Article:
Student journalists gain access to President Biden’s press conference at Lockheed Martin

Two student journalists from the University of Troy had the opportunity of a lifetime when President Joe Biden visited Lockheed Martin on May 3.

Lockheed Martin is a manufacturing, final assembly, test and storage operation for missile programs supported by Lockheed Martin Missiles and Fire Control. The Troy, Alabama-based facility has made headlines for producing the javelin anti-tank missiles the United States has supplied to Ukraine to defend against Russia, prompting the president’s visit.

The day before the press conference, TROY TrojanVision News student reporter Claudia Peppenhorst, a broadcast journalism major from Linden, Alabama, learned that the event was going to be open to the press.

After contacting contacts in the area, she was able to apply for a press pass. White House staff responded quickly and, after a security check, the pass was issued.

Claudia Peppenhorst joined TrojanVision in her first year and is now approaching her final year.

“I did everything in my power to get a press card so I could have this experience as a college journalist,” Peppenhorst said.

Tropolitan editor and TrojanVision News staff reporter Cailey Wright, senior broadcast journalist, of Samson, Alabama, said the moment didn’t materialize until they arrived at the facility.

“I couldn’t believe this was happening until I looked around and saw Secret Service agents everywhere and snipers in the woods,” she said. “It hit me like a freight train that I was covering something big.”

The preparation for the conference started early. At 7:30 a.m. that morning, Peppenhorst, Wright, and other reporters from across the state and country were flown to the scene to set up their equipment. After settling in, they were transported off site for the Secret Service to perform a sweep of the building. Once the green light was given, reporters were led back to await Biden’s arrival.

Peppenhorst and Wright took advantage of the downtime to network and socialize with the veteran reporters around them.

“It was very interesting to see how all the other journalists worked. It was like they were thriving on nerve energy,” Peppenhorst said. “Even a lot of older journalists had never done something like this before. I mean how many presidents come to Troy, you know?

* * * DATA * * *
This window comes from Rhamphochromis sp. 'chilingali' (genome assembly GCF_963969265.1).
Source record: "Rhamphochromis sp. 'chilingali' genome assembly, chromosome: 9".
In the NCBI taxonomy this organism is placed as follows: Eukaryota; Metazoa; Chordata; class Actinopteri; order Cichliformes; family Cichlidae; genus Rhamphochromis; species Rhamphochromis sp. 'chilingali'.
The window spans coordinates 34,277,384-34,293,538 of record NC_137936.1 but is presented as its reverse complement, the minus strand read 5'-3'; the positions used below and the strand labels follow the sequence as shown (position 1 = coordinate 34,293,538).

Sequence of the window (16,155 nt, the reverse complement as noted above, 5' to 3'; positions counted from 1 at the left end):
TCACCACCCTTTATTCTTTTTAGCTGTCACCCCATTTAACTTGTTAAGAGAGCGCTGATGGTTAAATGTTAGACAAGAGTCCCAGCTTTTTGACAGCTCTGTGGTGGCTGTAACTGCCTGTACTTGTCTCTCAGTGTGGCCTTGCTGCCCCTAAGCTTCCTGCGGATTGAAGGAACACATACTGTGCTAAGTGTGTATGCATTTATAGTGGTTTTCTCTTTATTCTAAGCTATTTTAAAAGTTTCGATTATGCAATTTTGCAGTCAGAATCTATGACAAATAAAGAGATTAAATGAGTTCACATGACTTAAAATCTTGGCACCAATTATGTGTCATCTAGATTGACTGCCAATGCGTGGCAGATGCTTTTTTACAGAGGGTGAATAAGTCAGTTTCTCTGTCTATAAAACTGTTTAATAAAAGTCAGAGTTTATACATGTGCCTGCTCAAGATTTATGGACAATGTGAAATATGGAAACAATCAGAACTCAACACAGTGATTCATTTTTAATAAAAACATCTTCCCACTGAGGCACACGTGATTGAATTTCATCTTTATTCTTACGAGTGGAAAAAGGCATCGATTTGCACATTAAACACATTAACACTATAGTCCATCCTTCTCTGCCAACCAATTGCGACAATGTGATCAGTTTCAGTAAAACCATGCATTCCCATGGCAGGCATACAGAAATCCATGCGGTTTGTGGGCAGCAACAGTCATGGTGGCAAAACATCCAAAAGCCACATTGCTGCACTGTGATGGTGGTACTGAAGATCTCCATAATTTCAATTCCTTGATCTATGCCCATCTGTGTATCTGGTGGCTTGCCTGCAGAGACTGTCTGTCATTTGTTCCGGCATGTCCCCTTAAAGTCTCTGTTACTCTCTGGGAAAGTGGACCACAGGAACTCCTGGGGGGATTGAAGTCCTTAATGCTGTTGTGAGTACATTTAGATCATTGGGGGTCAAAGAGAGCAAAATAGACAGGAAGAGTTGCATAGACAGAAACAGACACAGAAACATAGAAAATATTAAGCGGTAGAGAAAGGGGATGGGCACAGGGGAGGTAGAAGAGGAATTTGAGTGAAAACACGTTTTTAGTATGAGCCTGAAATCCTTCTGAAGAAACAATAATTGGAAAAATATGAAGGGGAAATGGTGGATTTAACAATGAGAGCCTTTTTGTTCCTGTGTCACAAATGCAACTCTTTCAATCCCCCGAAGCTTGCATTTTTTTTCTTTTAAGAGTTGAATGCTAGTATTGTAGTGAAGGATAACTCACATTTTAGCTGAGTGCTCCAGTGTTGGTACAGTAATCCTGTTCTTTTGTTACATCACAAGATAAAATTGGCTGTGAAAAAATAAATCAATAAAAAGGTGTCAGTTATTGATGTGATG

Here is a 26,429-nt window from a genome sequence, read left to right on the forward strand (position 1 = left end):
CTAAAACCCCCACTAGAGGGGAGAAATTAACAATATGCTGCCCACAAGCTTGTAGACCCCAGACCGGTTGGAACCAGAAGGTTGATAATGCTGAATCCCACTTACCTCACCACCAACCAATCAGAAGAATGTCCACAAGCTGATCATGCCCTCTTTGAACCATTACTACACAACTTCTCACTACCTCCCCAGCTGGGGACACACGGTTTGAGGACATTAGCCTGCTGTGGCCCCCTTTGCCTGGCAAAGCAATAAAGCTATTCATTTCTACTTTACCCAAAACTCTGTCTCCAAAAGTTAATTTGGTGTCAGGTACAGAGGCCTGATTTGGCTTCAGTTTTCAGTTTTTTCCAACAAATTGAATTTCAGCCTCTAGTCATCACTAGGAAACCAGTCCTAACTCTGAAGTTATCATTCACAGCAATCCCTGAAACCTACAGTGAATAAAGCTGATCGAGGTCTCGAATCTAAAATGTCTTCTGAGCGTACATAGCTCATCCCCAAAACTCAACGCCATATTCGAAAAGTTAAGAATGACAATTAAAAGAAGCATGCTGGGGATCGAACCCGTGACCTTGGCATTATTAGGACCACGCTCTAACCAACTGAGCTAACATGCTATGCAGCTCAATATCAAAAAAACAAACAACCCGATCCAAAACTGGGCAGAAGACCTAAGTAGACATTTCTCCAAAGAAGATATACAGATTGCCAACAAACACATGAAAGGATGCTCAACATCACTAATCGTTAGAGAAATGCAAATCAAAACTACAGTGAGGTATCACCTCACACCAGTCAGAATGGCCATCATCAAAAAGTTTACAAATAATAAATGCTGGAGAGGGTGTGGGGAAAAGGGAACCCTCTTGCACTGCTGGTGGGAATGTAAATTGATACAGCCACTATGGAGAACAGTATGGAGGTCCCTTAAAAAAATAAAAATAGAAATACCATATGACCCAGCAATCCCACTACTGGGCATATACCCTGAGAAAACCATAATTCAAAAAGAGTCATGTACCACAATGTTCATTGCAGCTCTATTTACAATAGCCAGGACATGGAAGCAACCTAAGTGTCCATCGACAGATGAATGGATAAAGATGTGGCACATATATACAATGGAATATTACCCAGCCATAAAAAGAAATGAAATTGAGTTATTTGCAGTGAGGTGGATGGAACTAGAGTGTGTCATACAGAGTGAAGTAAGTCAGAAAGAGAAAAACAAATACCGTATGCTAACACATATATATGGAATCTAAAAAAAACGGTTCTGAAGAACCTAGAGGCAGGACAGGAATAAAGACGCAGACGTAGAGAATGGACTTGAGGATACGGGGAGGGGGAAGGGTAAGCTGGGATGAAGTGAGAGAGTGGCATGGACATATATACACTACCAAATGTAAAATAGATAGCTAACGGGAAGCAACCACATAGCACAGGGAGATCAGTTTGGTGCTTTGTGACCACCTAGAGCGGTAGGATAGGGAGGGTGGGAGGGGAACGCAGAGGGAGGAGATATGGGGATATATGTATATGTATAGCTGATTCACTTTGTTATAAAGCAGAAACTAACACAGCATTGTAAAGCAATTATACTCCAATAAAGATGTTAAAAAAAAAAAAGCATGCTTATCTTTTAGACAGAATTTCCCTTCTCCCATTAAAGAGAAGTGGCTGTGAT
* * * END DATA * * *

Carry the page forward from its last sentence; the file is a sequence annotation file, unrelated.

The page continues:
Wright added, “I felt like that time went by so quickly because everyone was so excited to be there. Even seasoned veterans of national stations were happy to cover the president. The stories they told me of their huge previous stories and humble beginnings gave me hope.

Biden spoke to the media and about 300 Lockheed Martin employees for about 17 minutes before leaving. Peppenhorst described the atmosphere as “electric”.

“I’ve never been in a situation like this where there was so much media, it was crazy,” she said. “The feeling of being part of such an important story for the city of Troy, the University of Troy, Lockheed Martin… It was incredible. I’m really grateful for this experience, and I’m so happy to have able to go there on behalf of the University and to be able to use it for our student media.

Cailey Wright and Claudia Peppenhorst pose for a selfie on the shuttle to Lockheed Martin.
Cailey Wright, left, and Claudia Peppenhorst pose for a selfie on the shuttle to Lockheed Martin.

Not only were the couple the youngest, but they also made waves as college journalists. Both Peppenhorst and Wright said they both made many professional contacts.

“I got tips and business cards from reporters from local and national organizations,” Wright said. “It was so fun meeting these people because I look up to them and want to be in their shoes one day.”

“It’s heartwarming to know that the work I’ve done here at TROY has paid off because I fit in perfectly with the older reporters at the other stations,” Peppenhorst said. “That day has already impacted my confidence so much. So many people were interested in me being a student and being able to go to something like this, and all these stations were asking me my name and if I wanted to apply for jobs. I got a ton of business cards and was told to send in my reel when I graduate.

Since 1971, the Hall School has been preparing journalists to enter the workforce through the classroom and with the introduction of a student-run news segment in 1975. The studio has continued to grow and to grow, attracting thousands of students to TROY over the years. .

“TrojanVision is the reason I came to TROY because I knew I wanted to be a journalist, and TROY is renowned for its journalism program,” Peppenhorst said. “I jumped head first when I got here. It hasn’t stopped since, but this story is going to go to the top of my reel.

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